Thus, we have two separate countings of the Leviim. The first one, from the age of one month and above, highlights their replacement of the first-born of Israel (who had been chosen initially as a result of their preservation during the slaying of the first-born in Egypt). After the first-born succumbed to the worship of the Golden Calf, they forfeited their unique position, which was subsequently transferred to the Leviim. The other counting of the Leviim, from the age of thirty to the age of fifty, focuses on the service of the Tabernacle.
These two separate positions of the Leviim are tied to a tension of sorts which seems to permeate the parasha. There is a dual perspective associated with the Leviim one from the point of view of the Kohanim, and the other from the point of view of the Israelites. The following passage highlights this duality:
"God spoke to Moshe saying:
Draw the tribe of Levi near, and stand them near Aharon the Kohen so that they will serve him.
They shall observe his charge
And the charge of the entire congregation before the Tabernacle
To perform the service of the Tabernacle.
They shall guard all of the vessels of the Tabernacle
And shall keep the charge of the people of Israel
To perform the service of the Tabernacle." (3:5-10)
This passage is structured as two stanzas. The refrain "to perform the service of the Tabernacle" ends each one of the stanzas. The focus of the two stanzas, however, is decidedly different. The first one begins with the expression "They shall keep (Ve-shamru) his charge (Aharon)," while the second says that, "They shall guard (Ve-shamru) all of the vessels of the Tabernacle." It seems that both of these stanzas are really reflecting on a dual perspective concerning the service of the Leviim in the Tabernacle, which itself is an expression of the two elections associated with this tribe. On the fundamental level, the tribe of Levi is responsible for the ongoing functioning of the Tabernacle (and here their election is the result of the unique status given to them by God). Aharon and his sons are to function as the Kohanim and the remainder of the tribe of Levi is to act as his assistants, as the verse states: "Stand them before Aharon the Kohen so that they might serve him." This fact is emphasized in the first stanza, where the text speaks of the charge of Aharon that the Leviim must observe.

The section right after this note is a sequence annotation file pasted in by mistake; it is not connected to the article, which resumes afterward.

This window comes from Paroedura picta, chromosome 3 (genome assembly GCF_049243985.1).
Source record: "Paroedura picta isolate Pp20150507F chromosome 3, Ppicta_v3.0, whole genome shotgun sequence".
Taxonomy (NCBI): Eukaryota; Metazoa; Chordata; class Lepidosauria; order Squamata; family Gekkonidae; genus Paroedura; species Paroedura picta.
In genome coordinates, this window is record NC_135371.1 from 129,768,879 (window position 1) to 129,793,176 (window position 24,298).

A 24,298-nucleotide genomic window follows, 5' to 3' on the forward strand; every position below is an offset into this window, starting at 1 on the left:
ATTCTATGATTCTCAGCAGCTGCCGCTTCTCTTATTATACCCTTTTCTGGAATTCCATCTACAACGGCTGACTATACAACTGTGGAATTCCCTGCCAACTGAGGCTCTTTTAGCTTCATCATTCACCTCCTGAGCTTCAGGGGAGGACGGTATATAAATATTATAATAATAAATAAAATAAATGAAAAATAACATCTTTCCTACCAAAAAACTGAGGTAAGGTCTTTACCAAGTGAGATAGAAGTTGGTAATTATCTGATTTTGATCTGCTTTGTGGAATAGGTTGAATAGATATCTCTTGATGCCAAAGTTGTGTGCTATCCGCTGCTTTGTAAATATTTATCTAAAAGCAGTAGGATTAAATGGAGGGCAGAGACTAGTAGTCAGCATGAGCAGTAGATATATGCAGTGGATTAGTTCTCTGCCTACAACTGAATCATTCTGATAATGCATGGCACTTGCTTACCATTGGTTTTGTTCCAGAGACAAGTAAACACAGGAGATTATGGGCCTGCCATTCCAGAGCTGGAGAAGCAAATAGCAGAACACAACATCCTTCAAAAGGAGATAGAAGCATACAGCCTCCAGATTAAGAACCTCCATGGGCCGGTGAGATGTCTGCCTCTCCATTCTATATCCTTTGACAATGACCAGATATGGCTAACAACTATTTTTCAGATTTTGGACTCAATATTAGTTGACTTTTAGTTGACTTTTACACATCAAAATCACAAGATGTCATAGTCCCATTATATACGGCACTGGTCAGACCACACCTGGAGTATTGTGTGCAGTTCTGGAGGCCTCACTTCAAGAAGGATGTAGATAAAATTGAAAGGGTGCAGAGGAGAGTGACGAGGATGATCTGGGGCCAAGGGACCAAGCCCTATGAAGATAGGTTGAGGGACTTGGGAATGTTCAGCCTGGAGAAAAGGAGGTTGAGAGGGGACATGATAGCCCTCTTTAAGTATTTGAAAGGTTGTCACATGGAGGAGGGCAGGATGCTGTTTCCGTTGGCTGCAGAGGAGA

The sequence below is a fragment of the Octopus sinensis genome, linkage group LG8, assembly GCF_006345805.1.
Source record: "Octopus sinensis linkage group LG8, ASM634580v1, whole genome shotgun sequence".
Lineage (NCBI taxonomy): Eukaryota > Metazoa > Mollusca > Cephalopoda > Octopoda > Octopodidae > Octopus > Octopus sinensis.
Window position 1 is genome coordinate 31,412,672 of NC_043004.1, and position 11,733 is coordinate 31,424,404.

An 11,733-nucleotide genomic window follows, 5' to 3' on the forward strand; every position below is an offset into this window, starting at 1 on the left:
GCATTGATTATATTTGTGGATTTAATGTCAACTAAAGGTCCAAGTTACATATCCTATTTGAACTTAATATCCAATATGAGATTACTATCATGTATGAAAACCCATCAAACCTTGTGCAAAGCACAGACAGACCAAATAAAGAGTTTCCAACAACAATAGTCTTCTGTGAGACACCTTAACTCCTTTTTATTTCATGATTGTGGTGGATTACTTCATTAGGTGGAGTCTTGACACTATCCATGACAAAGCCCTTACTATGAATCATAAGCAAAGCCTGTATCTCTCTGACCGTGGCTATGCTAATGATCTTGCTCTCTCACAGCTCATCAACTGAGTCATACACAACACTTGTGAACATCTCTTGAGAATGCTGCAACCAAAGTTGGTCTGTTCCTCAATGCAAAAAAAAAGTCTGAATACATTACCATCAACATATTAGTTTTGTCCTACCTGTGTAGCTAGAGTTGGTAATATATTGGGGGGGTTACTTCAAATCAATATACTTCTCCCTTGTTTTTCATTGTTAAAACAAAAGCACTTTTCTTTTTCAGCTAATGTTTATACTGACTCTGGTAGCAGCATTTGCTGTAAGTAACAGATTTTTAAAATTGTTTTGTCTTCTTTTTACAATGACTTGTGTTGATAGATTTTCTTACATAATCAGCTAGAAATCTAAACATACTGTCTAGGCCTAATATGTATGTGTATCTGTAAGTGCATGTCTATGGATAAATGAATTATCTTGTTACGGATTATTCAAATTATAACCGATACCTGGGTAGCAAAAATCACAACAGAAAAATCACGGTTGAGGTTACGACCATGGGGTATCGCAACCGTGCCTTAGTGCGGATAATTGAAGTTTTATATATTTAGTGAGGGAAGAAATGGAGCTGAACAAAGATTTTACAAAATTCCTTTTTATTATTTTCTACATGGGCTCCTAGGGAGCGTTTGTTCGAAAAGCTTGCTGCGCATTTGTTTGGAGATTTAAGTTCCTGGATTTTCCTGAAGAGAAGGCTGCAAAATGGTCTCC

In addition, however, the Leviim have been chosen by virtue of their conduct at the sin of the Golden Calf. In this connection, the Leviim take the place of the first-born of Israel, who were initially singled out as a result of the slaying of the first-born in Egypt. According to this perspective, the Leviim serve in the Tabernacle not as the servants of Aharon, but rather as a reward for their meritorious conduct after the sin of the Golden Calf. This aspect is stressed in the second stanza, where the guarding is not the charge of Aharon but rather of "all of the vessels of the tabernacle." Later on, the text is even more emphatic about this point:
"I have given over the Leviim to Aharon and his sons from among the children of Israel, TO PERFORM THE SERVICE OF THE CHILDREN OF ISRAEL IN THE TABERNACLE and to atone for them. There shall not be a plague on the children of Israel for having come too close to the holy area." (8:19)
The text designates the role of the Leviim as being the performance of the service of Israel in the Tabernacle. Here, the Leviim are not only the servants of Aharon but rather performing their own service as the representatives of the people of Israel.
This dual perspective finds further expression later in Sefer Bamidbar, when the Leviim are made fit for their service. There, we read of a dual laying on of the hands by two different groups:
"You shall bring the Leviim before the Tabernacle and gather the entire congregation of Israel. Bring the Leviim before God and the Children of Israel shall place their hands upon them. Aharon shall wave the Leviim as an offering before God on behalf of the people of Israel and they shall perform God's service." (8:9-11)
At the beginning of the dedication process, the people of Israel are to place their hands on the Leviim and Aharon is to wave them. Here, the Kohanim and the Leviim are both designated as the representatives of the people of Israel to perform the service in the Tabernacle. Just as the people of Israel participated to a limited degree in the dedication of the Tabernacle (especially the eighth day of the dedication), so too they lay their hands on the Leviim and designate them as representatives. Aharon waves them as an expression of his authority over them. However, these acts do not conclude the process of dedicating the Leviim to the divine service. God gives Moshe an additional command:
"Stand the Leviim before Aharon and his children and wave them before God. Separate the Leviim from among the people of Israel to be Mine. Afterwards, the Leviim will come to perform the service of the Tabernacle and you shall purify them and wave them. For they are given over to Me from among the Children of Israel; in place of all of the first-born from among the people of Israel I have taken them as My own. For all of the first-born in Israel, both man and beast, are Mine; on the day that I smote the first-born of Egypt I sanctified them to be Mine. I have taken the Leviim in the place of all of the first-born of Israel." (8:13-18)
Here, MOSHE must wave the Leviim. In addition to the laying of the hands by the people of Israel and the waving by Aharon, it is necessary that Moshe as well prepare them for service. Here, we again notice the recurring phrase, "The Leviim shall be Mine," which brings to mind Moshe's impassioned cry at the sin of the Golden Calf, "Whoever is for the sake of God, let him come to me!" Here, God says explicitly that the Leviim are a replacement for the first-born of Israel and therefore the verse repeats: "You shall separate the Leviim from among the people of Israel... and they shall be given to Me from among the people of Israel." In this sense, the Leviim receive their charge not from the People of Israel or from the Kohanim, but rather from God as just rewards for their loyalty and dedication to Him at the sin of the Golden Calf.
(Translated by Michael Hattin)